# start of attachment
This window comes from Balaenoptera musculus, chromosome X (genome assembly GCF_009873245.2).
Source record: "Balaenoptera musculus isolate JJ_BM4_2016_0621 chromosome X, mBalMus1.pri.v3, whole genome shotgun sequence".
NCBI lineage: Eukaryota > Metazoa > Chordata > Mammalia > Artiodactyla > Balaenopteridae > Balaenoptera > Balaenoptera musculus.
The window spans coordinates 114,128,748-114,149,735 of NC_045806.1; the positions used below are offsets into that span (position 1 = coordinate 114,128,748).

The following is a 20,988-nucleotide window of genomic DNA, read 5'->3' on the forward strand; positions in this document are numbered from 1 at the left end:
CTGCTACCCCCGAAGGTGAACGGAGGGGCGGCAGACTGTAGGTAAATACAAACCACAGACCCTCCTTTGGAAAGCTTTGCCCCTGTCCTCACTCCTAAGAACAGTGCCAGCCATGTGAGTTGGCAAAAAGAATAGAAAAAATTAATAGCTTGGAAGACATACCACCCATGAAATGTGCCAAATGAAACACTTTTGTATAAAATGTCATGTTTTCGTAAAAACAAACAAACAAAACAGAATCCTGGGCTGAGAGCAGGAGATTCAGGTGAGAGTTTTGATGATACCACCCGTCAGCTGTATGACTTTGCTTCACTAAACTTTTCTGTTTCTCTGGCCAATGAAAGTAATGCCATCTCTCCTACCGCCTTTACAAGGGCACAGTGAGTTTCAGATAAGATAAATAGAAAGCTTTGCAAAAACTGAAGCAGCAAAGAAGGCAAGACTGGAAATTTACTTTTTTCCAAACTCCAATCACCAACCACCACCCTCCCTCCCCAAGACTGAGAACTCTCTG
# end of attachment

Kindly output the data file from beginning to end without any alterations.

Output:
This window comes from Balaenoptera musculus, chromosome X (genome assembly GCF_009873245.2).
Source record: "Balaenoptera musculus isolate JJ_BM4_2016_0621 chromosome X, mBalMus1.pri.v3, whole genome shotgun sequence".
NCBI lineage: Eukaryota > Metazoa > Chordata > Mammalia > Artiodactyla > Balaenopteridae > Balaenoptera > Balaenoptera musculus.
The window spans coordinates 114,128,748-114,149,735 of NC_045806.1; the positions used below are offsets into that span (position 1 = coordinate 114,128,748).

The following is a 20,988-nucleotide window of genomic DNA, read 5'->3' on the forward strand; positions in this document are numbered from 1 at the left end:
CTGCTACCCCCGAAGGTGAACGGAGGGGCGGCAGACTGTAGGTAAATACAAACCACAGACCCTCCTTTGGAAAGCTTTGCCCCTGTCCTCACTCCTAAGAACAGTGCCAGCCATGTGAGTTGGCAAAAAGAATAGAAAAAATTAATAGCTTGGAAGACATACCACCCATGAAATGTGCCAAATGAAACACTTTTGTATAAAATGTCATGTTTTCGTAAAAACAAACAAACAAAACAGAATCCTGGGCTGAGAGCAGGAGATTCAGGTGAGAGTTTTGATGATACCACCCGTCAGCTGTATGACTTTGCTTCACTAAACTTTTCTGTTTCTCTGGCCAATGAAAGTAATGCCATCTCTCCTACCGCCTTTACAAGGGCACAGTGAGTTTCAGATAAGATAAATAGAAAGCTTTGCAAAAACTGAAGCAGCAAAGAAGGCAAGACTGGAAATTTACTTTTTTCCAAACTCCAATCACCAACCACCACCCTCCCTCCCCAAGACTGAGAACTCTCTG